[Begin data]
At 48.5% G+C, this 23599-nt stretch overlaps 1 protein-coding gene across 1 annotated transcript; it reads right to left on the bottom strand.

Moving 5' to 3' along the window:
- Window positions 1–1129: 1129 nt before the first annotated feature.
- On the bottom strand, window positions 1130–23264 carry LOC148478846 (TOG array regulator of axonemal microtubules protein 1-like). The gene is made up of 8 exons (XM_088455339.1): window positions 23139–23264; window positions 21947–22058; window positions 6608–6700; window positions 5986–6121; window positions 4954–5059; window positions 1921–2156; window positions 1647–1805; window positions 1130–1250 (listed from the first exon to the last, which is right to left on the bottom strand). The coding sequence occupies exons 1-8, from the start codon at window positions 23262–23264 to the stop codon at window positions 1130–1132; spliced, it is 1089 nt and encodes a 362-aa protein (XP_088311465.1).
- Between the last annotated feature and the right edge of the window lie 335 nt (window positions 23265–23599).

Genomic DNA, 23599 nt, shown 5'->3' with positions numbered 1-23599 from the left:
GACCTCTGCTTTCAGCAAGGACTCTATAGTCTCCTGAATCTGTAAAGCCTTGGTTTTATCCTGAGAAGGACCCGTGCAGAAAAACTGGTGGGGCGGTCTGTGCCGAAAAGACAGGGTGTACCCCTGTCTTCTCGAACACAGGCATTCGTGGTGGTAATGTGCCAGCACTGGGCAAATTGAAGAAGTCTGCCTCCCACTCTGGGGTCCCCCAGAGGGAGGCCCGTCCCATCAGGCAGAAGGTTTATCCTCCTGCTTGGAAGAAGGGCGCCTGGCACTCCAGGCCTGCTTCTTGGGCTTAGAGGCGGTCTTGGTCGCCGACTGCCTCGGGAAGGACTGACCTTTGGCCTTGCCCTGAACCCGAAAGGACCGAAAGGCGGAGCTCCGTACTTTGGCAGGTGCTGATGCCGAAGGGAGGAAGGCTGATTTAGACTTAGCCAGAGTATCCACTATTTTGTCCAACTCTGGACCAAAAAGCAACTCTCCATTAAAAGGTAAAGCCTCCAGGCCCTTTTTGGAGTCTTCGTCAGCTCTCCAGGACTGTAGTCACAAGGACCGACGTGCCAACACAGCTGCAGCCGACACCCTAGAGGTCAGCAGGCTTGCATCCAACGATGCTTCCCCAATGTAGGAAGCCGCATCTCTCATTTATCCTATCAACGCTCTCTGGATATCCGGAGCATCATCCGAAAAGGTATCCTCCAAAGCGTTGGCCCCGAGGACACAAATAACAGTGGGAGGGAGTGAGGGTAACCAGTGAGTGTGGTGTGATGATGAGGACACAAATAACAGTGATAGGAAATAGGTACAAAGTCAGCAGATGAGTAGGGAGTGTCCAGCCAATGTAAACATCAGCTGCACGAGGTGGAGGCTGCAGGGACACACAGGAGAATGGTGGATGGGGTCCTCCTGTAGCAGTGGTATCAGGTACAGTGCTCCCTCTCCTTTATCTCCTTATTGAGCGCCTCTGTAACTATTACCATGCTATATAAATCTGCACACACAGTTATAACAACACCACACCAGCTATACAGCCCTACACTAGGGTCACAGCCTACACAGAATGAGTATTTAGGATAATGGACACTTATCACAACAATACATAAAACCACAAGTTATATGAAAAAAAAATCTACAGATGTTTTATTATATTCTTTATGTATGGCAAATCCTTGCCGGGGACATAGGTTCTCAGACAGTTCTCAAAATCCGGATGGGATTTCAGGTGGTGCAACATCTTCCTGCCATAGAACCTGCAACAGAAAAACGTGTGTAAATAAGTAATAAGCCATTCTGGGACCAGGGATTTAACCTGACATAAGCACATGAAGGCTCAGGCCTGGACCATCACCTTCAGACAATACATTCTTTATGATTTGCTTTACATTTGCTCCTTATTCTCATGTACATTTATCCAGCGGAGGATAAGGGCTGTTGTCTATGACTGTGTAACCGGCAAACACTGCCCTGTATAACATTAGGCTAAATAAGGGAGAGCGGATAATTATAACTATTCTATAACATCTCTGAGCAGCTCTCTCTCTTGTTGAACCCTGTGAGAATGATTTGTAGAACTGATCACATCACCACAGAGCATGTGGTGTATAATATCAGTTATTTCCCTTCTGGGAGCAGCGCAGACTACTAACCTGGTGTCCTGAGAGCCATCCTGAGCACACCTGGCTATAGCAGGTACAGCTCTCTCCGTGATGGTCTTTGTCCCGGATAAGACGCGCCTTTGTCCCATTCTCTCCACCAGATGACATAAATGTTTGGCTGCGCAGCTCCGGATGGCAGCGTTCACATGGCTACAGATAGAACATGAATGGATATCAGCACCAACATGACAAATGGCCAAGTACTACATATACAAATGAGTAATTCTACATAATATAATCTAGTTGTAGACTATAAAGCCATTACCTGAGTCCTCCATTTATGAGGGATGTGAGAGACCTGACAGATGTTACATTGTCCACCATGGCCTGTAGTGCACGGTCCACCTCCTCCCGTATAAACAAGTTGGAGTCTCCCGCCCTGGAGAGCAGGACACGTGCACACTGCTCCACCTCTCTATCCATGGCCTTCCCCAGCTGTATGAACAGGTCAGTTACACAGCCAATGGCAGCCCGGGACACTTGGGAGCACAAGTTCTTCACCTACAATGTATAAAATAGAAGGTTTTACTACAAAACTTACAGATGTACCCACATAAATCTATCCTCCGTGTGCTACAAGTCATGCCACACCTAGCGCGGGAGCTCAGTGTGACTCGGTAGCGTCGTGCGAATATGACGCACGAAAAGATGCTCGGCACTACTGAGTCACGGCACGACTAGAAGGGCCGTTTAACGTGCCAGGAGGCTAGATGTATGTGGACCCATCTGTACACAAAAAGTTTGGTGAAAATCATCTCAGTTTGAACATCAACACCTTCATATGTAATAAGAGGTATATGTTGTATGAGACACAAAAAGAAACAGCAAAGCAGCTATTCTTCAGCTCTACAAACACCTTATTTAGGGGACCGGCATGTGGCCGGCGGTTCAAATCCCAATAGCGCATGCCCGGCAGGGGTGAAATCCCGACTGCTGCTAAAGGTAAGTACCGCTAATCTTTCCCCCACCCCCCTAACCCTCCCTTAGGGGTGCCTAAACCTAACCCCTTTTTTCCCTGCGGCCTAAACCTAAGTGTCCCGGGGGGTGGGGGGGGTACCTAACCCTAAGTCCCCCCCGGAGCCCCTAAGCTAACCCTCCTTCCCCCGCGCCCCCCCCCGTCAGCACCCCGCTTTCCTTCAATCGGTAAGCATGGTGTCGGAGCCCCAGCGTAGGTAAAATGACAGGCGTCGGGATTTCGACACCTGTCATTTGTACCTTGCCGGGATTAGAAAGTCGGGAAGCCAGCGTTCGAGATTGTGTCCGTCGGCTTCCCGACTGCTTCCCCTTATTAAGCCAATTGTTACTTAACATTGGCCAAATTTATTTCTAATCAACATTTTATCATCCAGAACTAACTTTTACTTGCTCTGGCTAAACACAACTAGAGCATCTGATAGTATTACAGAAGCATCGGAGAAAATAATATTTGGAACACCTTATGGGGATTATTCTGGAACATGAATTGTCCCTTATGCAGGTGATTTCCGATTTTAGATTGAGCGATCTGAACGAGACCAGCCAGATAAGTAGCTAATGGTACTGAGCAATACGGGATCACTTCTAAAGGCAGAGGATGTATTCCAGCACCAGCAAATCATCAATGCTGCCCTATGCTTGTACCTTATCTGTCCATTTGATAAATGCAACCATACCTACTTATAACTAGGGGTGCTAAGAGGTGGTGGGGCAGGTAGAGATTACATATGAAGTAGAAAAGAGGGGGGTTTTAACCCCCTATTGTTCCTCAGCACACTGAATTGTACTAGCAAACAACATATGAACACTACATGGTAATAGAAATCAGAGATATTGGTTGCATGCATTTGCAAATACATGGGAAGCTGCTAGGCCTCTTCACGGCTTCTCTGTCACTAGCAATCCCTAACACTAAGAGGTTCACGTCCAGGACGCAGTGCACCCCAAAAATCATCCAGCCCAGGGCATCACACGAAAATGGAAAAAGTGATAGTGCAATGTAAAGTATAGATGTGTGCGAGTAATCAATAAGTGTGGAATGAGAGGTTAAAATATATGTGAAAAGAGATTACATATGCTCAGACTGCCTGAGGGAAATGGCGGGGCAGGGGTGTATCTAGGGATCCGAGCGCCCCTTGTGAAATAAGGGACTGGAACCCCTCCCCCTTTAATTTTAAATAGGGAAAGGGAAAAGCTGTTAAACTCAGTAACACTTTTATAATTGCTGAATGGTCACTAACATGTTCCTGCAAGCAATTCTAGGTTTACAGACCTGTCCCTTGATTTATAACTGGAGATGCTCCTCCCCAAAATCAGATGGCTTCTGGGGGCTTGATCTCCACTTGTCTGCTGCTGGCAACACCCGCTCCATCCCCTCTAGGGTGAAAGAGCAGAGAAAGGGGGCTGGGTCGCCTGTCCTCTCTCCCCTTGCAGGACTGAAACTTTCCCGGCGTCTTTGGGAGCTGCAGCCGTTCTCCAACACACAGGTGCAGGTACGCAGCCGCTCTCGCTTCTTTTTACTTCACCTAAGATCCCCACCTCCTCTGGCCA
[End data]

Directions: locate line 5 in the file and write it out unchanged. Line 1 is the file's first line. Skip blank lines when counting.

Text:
- Between the last annotated feature and the right edge of the window lie 335 nt (window positions 23265–23599).